Dissolved oxygen in the water that comes in contact with their skin is diffused into their bloodstream, and carbon dioxide is released from the bloodstream into the water.
However, this method of breathing usually does not give frogs all the oxygen they need, so they can only be submerged for a limited time before they have to resurface to breathe air with their lungs.
How Long Can Tree Frogs Stay Underwater?
How long a tree frog can stay underwater depends on how long it can hold its breath and how much oxygen it can absorb from the water through its skin.
This is usually determined by: How much dissolved oxygen there is in the water, the species, and the temperature. Depending on these factors, tree frogs can stay underwater anywhere from a few seconds, to several minutes.
1. How Much Dissolved Oxygen Is in the Water
Fast-moving water contains more oxygen than stagnant water. This is because oxygen from the atmosphere is dissolved into the water easier.
If water is very stagnant, oxygen only dissolves on the water’s surface, and anything below the upper layer of the water will have a low oxygen content.
Aquatic plants and algae also affect how dissolved oxygen is in a body of water. During the daylight hours, they produce oxygen through photosynthesis and release it into the water.
At night, aquatic plants and algae will use up dissolved oxygen in the water via aerobic respiration and release carbon dioxide into the water.
For these reasons, the concentrations of dissolved oxygen in water with lots of photosynthesizing aquatic vegetation will be highest in the mid-to-late afternoon when photosynthesis rates are greatest and will reach the lowest concentrations just before the sun rises the next morning.
Frogs will be able to get more oxygen from water with a high oxygen content, and thus be able to stay underwater for much longer.
Some tree frog species are much stronger swimmers than others. For this reason, species also plays a role in determining exactly how long a particular tree can stay underwater.
Some tree frogs can only stay submerged for a few seconds, while others can last for much longer.
Frogs are ectothermic (cold-blooded) animals, so the environmental temperatures will affect their rate of metabolism. At higher temperatures, they will have a higher metabolic rate, meaning they have a greater oxygen demand.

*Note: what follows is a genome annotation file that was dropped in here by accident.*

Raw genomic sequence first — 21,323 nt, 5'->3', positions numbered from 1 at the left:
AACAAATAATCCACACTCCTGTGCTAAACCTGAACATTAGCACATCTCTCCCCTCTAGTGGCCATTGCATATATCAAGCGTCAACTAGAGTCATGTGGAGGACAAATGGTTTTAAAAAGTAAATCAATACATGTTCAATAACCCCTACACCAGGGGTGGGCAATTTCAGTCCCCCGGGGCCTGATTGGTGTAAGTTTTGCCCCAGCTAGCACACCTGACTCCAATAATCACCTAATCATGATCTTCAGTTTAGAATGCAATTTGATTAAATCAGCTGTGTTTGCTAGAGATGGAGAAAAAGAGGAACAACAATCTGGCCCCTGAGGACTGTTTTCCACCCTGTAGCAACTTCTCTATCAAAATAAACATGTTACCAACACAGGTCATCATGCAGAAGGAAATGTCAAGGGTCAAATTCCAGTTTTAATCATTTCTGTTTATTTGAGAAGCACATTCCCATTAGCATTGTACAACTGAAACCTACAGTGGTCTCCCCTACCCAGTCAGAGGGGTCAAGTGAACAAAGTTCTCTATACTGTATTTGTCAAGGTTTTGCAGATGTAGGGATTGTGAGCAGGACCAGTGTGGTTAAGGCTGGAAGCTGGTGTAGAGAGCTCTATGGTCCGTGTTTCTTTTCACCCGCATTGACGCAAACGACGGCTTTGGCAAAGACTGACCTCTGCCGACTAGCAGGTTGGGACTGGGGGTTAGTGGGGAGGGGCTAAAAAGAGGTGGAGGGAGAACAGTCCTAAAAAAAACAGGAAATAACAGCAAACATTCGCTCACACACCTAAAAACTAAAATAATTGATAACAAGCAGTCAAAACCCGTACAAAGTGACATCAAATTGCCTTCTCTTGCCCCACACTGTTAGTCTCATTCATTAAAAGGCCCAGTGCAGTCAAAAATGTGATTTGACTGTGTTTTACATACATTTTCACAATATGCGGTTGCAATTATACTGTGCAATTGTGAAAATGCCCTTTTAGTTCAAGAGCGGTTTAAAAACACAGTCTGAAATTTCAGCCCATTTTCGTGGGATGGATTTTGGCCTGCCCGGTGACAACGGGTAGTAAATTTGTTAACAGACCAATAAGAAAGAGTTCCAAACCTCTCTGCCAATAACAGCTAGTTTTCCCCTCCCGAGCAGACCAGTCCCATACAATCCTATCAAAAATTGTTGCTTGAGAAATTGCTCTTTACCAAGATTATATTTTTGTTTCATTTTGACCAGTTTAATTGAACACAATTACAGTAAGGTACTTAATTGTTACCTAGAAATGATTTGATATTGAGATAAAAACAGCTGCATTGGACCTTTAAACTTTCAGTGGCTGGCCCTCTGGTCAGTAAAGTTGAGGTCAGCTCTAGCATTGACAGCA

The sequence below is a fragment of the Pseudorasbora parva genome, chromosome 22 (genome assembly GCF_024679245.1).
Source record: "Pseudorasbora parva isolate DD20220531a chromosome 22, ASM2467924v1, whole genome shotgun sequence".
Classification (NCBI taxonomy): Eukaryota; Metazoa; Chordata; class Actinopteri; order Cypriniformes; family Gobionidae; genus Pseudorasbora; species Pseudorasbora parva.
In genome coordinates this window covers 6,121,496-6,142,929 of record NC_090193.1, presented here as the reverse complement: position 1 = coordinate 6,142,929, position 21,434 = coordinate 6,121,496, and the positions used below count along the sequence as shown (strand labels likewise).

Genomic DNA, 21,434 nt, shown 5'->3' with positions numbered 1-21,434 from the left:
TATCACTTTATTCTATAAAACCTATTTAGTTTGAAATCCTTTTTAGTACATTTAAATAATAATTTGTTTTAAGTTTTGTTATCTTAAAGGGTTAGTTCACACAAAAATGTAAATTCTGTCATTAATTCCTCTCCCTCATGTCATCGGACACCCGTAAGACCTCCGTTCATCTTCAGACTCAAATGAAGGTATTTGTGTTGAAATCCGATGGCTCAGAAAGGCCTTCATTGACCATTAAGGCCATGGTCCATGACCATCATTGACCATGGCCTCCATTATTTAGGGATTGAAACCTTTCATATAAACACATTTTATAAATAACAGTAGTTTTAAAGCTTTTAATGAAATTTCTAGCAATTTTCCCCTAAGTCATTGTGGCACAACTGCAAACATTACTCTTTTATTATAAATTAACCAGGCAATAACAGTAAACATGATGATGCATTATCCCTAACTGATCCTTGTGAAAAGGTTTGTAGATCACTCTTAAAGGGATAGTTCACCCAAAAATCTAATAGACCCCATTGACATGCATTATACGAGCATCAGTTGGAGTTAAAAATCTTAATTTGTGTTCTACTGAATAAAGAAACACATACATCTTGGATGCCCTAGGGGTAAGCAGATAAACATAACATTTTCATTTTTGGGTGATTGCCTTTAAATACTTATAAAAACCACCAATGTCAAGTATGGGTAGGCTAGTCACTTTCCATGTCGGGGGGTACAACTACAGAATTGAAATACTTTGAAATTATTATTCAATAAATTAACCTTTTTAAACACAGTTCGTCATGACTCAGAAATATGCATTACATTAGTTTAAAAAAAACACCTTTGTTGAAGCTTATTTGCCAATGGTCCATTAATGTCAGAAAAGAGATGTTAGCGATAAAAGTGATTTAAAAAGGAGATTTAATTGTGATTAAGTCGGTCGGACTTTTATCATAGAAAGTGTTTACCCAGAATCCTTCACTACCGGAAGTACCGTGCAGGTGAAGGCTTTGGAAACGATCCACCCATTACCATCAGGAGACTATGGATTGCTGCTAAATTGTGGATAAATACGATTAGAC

At lower temperatures, the opposite is true. Frogs will have a lower metabolic rate meaning they have a lower oxygen demand.
Also, the temperature will affect the oxygen content of the water. More oxygen will dissolve into the water at colder temperatures, than at warmer temperatures.
This means tree frogs can stay underwater at lower temperatures for much longer than they can at warmer temperatures.
Can Tree Frogs Drown?
Even with their ability to breathe underwater through their skin, tree frogs can drown. Remember, adult frogs have lungs that they use to breathe air, and If their lungs fill with water, they can drown.
The oxygen they absorb from the water through their skin is usually not enough to meet all their oxygen needs, so they can only stay submerged for a limited time before they will have to surface to breathe air with their lungs.
If a tree frog dives into water so deep that it can not surface in time, it will drown.
Frequently Asked Questions
Can tree frogs go in the water? Tree frogs can go in the water, but generally prefer not to do so as they are not strong swimmers. However, if a tree frog has to go in the water (such as swimming across a puddle), it can certainly do so.
During the breeding season, many tree frogs will migrate to fishless ponds and other water bodies to breed and lay their eggs.
Are tree frogs good swimmers? Tree frogs are not good swimmers, but they can still swim fairly decent. Aquatic frogs generally have fully webbed feet for propelling the frog in the water. Tree frogs, on the other hand, have long toes with sticky toe pads to help them cling onto branches.
This difference in anatomy means tree frogs can not swim as strongly as aquatic frogs can.
Can green tree frogs swim? Green tree frogs can swim, but they are not good swimmers. They generally on go to the water to reproduce, but spend will spend very little time there outside of the breeding season.
Can gray tree frogs swim? Gray tree frogs can swim, but like other tree frog species, they are not good swimmers. They will generally avoid water and only go there to reproduce. Unlike aquatic frogs which have fully webbed feet to help them swim, gray tree frogs have sticky toe pads to help them climb.
Tree frogs typically start their lives as fully aquatic tadpoles; in this stage, they have gills, flat-paddle-like tails, and are very strong swimmers.
Over time, the tadpoles will grow and go through metamorphosis and transform into froglets that live entirely on land. These froglets will grow into adult tree frogs that spend the majority of their time in or around trees, usually only going to the water during the breeding season.
Adult tree frogs can swim, but they are not strong swimmers because their anatomy is better suited for their arboreal (living in trees) lifestyle than it is for swimming.